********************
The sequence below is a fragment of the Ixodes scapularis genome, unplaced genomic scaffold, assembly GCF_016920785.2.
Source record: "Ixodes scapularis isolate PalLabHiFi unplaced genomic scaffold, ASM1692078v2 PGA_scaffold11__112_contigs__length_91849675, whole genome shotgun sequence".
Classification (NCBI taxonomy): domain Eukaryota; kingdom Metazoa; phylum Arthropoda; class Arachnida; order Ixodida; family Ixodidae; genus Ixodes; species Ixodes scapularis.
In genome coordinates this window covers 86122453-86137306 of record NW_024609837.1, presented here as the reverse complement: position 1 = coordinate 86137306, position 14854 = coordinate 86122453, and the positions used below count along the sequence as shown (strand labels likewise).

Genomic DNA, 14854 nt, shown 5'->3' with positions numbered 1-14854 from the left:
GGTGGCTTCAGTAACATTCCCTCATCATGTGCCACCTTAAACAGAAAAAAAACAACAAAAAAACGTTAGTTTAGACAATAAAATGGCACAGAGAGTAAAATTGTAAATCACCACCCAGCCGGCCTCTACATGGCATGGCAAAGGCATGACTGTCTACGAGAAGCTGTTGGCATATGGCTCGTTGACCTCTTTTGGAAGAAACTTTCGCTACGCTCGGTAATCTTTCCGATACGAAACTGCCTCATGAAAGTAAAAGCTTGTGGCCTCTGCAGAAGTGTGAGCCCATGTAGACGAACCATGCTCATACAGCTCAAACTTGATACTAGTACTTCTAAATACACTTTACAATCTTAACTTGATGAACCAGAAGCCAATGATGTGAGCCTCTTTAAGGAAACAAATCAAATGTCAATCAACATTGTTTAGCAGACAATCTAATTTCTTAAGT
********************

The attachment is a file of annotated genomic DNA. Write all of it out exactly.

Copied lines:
The sequence below is a fragment of the Ixodes scapularis genome, unplaced genomic scaffold, assembly GCF_016920785.2.
Source record: "Ixodes scapularis isolate PalLabHiFi unplaced genomic scaffold, ASM1692078v2 PGA_scaffold11__112_contigs__length_91849675, whole genome shotgun sequence".
Classification (NCBI taxonomy): domain Eukaryota; kingdom Metazoa; phylum Arthropoda; class Arachnida; order Ixodida; family Ixodidae; genus Ixodes; species Ixodes scapularis.
In genome coordinates this window covers 86122453-86137306 of record NW_024609837.1, presented here as the reverse complement: position 1 = coordinate 86137306, position 14854 = coordinate 86122453, and the positions used below count along the sequence as shown (strand labels likewise).

Genomic DNA, 14854 nt, shown 5'->3' with positions numbered 1-14854 from the left:
GGTGGCTTCAGTAACATTCCCTCATCATGTGCCACCTTAAACAGAAAAAAAACAACAAAAAAACGTTAGTTTAGACAATAAAATGGCACAGAGAGTAAAATTGTAAATCACCACCCAGCCGGCCTCTACATGGCATGGCAAAGGCATGACTGTCTACGAGAAGCTGTTGGCATATGGCTCGTTGACCTCTTTTGGAAGAAACTTTCGCTACGCTCGGTAATCTTTCCGATACGAAACTGCCTCATGAAAGTAAAAGCTTGTGGCCTCTGCAGAAGTGTGAGCCCATGTAGACGAACCATGCTCATACAGCTCAAACTTGATACTAGTACTTCTAAATACACTTTACAATCTTAACTTGATGAACCAGAAGCCAATGATGTGAGCCTCTTTAAGGAAACAAATCAAATGTCAATCAACATTGTTTAGCAGACAATCTAATTTCTTAAGT